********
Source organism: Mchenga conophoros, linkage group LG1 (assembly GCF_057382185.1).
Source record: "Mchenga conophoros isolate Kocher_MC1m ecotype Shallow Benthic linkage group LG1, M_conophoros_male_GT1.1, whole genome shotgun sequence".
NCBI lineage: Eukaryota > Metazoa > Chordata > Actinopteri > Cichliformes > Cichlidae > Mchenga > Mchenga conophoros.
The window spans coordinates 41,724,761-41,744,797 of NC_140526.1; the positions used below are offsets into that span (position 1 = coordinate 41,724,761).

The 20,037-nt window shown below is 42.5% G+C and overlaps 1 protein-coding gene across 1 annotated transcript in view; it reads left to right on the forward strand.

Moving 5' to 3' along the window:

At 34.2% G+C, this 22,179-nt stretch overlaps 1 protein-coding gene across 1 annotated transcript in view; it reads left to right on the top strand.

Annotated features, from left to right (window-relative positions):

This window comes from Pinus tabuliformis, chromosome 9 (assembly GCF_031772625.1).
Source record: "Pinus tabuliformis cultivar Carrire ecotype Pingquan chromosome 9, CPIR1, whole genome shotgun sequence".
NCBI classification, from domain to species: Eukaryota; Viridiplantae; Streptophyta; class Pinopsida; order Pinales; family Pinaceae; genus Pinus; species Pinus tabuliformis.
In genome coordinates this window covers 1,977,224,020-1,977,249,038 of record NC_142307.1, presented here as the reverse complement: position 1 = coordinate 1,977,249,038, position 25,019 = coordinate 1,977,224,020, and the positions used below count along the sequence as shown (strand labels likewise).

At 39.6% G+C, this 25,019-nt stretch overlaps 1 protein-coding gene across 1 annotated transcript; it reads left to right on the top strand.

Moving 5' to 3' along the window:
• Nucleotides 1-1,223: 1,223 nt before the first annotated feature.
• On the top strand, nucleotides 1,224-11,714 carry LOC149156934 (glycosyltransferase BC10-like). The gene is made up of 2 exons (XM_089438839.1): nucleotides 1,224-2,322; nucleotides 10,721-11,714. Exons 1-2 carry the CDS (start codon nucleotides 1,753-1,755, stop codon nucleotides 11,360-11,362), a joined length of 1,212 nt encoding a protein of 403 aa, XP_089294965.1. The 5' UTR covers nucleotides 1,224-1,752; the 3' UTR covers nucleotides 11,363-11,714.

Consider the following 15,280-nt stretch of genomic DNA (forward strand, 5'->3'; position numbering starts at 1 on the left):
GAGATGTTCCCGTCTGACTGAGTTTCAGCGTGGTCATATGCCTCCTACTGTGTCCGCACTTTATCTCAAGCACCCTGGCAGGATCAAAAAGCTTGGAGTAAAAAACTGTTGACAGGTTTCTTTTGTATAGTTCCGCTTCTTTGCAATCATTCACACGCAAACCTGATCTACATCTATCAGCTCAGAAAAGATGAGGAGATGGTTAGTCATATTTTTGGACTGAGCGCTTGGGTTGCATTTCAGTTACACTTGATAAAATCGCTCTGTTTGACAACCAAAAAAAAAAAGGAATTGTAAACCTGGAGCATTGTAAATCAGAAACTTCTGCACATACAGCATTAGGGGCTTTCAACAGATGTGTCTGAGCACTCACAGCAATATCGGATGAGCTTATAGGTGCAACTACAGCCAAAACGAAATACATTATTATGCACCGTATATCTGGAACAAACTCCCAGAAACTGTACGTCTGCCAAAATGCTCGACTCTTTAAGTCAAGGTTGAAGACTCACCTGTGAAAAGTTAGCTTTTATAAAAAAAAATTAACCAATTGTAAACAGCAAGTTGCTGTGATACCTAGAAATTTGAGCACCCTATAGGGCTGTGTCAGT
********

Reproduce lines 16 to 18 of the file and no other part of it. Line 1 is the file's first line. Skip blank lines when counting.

• On the top strand, nucleotides 1,224-11,714 carry LOC149156934 (glycosyltransferase BC10-like). The gene is made up of 2 exons (XM_089438839.1): nucleotides 1,224-2,322; nucleotides 10,721-11,714. Exons 1-2 carry the CDS (start codon nucleotides 1,753-1,755, stop codon nucleotides 11,360-11,362), a joined length of 1,212 nt encoding a protein of 403 aa, XP_089294965.1. The 5' UTR covers nucleotides 1,224-1,752; the 3' UTR covers nucleotides 11,363-11,714.

Consider the following 15,280-nt stretch of genomic DNA (forward strand, 5'->3'; position numbering starts at 1 on the left):
GAGATGTTCCCGTCTGACTGAGTTTCAGCGTGGTCATATGCCTCCTACTGTGTCCGCACTTTATCTCAAGCACCCTGGCAGGATCAAAAAGCTTGGAGTAAAAAACTGTTGACAGGTTTCTTTTGTATAGTTCCGCTTCTTTGCAATCATTCACACGCAAACCTGATCTACATCTATCAGCTCAGAAAAGATGAGGAGATGGTTAGTCATATTTTTGGACTGAGCGCTTGGGTTGCATTTCAGTTACACTTGATAAAATCGCTCTGTTTGACAACCAAAAAAAAAAAGGAATTGTAAACCTGGAGCATTGTAAATCAGAAACTTCTGCACATACAGCATTAGGGGCTTTCAACAGATGTGTCTGAGCACTCACAGCAATATCGGATGAGCTTATAGGTGCAACTACAGCCAAAACGAAATACATTATTATGCACCGTATATCTGGAACAAACTCCCAGAAACTGTACGTCTGCCAAAATGCTCGACTCTTTAAGTCAAGGTTGAAGACTCACCTGTGAAAAGTTAGCTTTTATAAAAAAAAATTAACCAATTGTAAACAGCAAGTTGCTGTGATACCTAGAAATTTGAGCACCCTATAGGGCTGTGTCAGT